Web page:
Ninoy Aquino International Airport (Naia) general manager Jose Honrado has called “unfair” the rating by a travel website of the Naia as the worst in the world. Like Transportation Secretary Mar Roxas, he said that the Naia has outlived its usefulness and is near its saturation point of 32 million people: it services 30 million people a year. Both have pointed to the Clark International Airport as the airport of the future, but neither seems concrete on when that future is going to be realized.
But both missed the point about the criticisms on the
Naia: that its facilities are poor not exactly because they’re inadequate (although that’s part of the critique), but because they’re decrepit and poorly maintained and managed; that while being run by former military men like Honrado, which may explain its barracks-like ambience and inhospitability, it remains a security risk. And again while being run by ex-officers, it’s a haven of extortion and bribery, perhaps because of rogues in the immigration and customs bureaus, and even reporters who play porters. Even if government pours billions for a new airport development project in Clark, if the bad habits of government airport management continue, then we would only be spreading the cancer of Naia to Pampanga and around the country. As it is, Naia is an international disgrace.
Naia Terminal 1 has obviously outlived its usefulness, but having been designed by National Artist for Architecture Leandro Locsin, it’s an artistic curiosity and not at all badly designed. But typical perhaps of the alleged lack of maintenance ethic of Filipinos, it has been left practically to rot and fall: it’s grimy and dreary outside and inside; its windows (or what’s left of them, since smashed windows have not been replaced and instead boarded up by plywood or cardboard, typical of the “barong-barong” mentality of its management), are darkened by dirt and soot, looking like the Ray-Ban shades of the “Top Gun” pretenders of the potbellied Avsecom, whose girth and battened figures make any traveler with the slightest concern for security start to wonder whether he’s safe in an airport with security men looking like characters from the underworld that seem ready to cannibalize themselves. Immigration and customs men, many of them also potbellied, loiter around, with seemingly nothing to do. Here, state agents are vagrants and even men of leisure: they seem to be forever taking their time, lolling around, passing the time, waiting for the break if not already spending it on people’s time and money.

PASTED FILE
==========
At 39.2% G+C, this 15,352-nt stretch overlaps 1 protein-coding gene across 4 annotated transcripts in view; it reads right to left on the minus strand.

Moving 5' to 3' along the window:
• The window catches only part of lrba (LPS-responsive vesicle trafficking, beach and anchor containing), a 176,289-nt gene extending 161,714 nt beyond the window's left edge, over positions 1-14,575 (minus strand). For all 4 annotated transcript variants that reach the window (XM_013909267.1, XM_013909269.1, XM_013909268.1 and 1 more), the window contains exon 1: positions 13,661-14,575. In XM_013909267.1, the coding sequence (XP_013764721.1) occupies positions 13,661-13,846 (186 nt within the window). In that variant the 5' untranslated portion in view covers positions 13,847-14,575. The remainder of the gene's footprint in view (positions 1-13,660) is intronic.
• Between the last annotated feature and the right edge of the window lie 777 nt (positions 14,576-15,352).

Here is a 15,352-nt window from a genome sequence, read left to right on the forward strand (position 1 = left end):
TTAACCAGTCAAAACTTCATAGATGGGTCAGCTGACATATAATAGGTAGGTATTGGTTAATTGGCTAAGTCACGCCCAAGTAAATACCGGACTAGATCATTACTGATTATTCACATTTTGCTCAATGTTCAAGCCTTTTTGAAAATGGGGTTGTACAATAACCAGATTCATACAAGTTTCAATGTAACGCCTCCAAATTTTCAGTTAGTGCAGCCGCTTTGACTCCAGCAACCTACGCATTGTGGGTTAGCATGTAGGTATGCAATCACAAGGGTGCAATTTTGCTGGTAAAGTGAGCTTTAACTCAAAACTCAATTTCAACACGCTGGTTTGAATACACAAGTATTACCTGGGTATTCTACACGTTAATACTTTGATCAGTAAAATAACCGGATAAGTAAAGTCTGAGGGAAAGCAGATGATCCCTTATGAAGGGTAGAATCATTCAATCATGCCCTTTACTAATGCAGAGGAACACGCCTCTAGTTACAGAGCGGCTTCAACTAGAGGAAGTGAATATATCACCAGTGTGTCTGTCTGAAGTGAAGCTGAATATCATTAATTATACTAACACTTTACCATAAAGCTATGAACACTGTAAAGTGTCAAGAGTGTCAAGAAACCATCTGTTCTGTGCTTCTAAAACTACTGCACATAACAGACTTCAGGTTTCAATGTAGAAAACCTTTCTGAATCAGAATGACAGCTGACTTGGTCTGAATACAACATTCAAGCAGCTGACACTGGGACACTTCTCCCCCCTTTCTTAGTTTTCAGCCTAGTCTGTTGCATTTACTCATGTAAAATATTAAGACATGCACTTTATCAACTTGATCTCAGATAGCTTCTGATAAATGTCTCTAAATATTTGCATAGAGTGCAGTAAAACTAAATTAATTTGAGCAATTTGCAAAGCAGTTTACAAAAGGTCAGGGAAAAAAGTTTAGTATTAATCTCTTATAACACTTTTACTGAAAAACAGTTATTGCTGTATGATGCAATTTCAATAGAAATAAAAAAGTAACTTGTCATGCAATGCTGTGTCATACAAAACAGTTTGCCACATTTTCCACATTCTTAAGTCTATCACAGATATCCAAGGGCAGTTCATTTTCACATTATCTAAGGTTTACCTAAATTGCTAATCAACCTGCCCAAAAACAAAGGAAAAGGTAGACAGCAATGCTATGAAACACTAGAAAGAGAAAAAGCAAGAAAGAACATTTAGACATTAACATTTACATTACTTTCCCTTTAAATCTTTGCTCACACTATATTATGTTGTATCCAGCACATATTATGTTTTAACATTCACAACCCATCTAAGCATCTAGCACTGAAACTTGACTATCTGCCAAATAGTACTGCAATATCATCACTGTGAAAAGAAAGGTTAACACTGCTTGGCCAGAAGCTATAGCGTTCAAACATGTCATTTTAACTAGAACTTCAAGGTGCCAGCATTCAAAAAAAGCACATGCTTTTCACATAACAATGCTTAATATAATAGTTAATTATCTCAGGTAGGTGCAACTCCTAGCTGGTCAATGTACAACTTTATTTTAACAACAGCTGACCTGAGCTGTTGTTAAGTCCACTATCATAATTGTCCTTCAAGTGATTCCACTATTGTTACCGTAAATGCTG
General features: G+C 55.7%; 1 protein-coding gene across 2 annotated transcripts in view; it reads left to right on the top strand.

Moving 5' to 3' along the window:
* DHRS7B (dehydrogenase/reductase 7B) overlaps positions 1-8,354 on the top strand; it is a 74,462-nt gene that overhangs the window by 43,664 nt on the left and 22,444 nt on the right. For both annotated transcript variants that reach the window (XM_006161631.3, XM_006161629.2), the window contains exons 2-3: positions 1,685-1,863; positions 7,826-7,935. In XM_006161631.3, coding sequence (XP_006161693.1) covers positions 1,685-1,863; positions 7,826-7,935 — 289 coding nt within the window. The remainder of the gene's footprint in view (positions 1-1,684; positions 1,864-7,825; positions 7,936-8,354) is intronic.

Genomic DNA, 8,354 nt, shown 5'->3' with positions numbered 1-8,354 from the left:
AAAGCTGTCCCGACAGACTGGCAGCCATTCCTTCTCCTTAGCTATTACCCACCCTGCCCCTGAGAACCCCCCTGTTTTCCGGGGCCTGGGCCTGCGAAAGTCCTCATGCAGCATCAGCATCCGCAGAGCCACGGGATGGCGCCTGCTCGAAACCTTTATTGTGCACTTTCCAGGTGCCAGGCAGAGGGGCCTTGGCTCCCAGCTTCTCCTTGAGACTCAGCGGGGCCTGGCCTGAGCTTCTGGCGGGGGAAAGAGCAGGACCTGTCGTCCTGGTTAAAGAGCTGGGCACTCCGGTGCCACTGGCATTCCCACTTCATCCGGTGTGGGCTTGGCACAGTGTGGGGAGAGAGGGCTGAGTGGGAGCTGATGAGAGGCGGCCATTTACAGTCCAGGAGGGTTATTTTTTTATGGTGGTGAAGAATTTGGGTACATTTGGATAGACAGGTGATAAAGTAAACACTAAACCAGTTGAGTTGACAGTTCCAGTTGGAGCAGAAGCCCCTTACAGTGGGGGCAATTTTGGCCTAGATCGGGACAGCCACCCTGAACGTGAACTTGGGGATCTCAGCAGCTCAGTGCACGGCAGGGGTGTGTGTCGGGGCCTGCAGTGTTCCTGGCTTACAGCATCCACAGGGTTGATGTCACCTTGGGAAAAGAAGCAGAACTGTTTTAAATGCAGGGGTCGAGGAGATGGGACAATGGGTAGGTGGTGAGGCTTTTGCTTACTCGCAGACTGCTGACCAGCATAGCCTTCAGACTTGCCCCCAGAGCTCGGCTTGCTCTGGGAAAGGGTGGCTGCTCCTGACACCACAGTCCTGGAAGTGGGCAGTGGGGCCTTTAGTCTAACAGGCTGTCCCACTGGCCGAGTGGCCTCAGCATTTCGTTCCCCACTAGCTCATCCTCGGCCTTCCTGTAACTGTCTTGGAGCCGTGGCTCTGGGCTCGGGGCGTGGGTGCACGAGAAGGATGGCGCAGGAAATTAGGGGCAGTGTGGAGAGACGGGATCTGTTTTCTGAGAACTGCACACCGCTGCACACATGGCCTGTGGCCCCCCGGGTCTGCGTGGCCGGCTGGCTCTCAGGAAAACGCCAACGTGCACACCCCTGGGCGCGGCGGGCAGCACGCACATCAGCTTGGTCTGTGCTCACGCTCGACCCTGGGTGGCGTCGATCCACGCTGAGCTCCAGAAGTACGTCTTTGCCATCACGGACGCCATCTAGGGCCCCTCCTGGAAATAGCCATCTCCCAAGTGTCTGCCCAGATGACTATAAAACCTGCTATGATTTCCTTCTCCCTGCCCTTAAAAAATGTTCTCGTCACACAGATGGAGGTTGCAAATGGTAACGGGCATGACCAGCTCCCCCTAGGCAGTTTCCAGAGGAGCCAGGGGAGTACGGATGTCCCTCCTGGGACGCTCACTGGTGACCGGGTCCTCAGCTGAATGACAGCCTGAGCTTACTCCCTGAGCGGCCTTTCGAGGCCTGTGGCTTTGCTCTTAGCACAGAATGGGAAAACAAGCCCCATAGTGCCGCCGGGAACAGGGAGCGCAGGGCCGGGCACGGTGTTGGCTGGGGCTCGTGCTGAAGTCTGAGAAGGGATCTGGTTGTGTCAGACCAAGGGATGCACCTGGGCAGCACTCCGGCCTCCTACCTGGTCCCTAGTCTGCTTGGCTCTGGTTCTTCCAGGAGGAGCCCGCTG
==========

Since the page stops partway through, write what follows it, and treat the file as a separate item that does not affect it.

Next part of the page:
One test of an airport’s hygiene is the toilet. In Naia 1, it’s small, overused and poorly maintained. A janitor is inside nearly the whole time, but he can’t seem to arrest the toilet’s long, deep slide down the flush. The McDonald’s crew keeps the fast-food chain’s toilets immaculate despite the large number of patrons, why can’t the Naia management just hire it? Collecting from every airport user P750 as terminal fee, management is awash with cash which it seems to flush down the toilet without any visible improvement in hygiene. Here, the business is dirt.
Naia 2 which services entirely the national flag carrier Philippine Airlines is, since a more recent development, more airy and spacious, its white walls warmer and more welcoming. But decrepitude is creeping in mostly because, again, of poor maintenance. And its toilets are not enough to service the large volume of passengers arriving and departing; its immigration line is also inadequate.
Naia 3 is supposed to absorb the ever burgeoning volume of airport users, but it has crashed under the weight of corruption charges even before its operation could take off. It perfectly rounds up the notoriety of Philippine international airports: that they’re largely a sorry sort.
In the era of instantaneous travel and cut-throat airline competition, the airport is almost always the traveler’s coffee-shop or plaza bar. It has become the subject of connoisseurship by jet-setters and travel writers. Travel writing has become the new lifestyle dictatorship, the barometer of taste, charting the systole and diastole of fads and trends. In that charting, Naia has always been at the bottom; it has never been “in,” it has always been “out.” It’s an international disgrace and a national shame. He might have been killed in the tarmac of the old Manila International Airport (MIA), but Ninoy Aquino has been assassinated many times over by having his name used for MIA’s rechristening.
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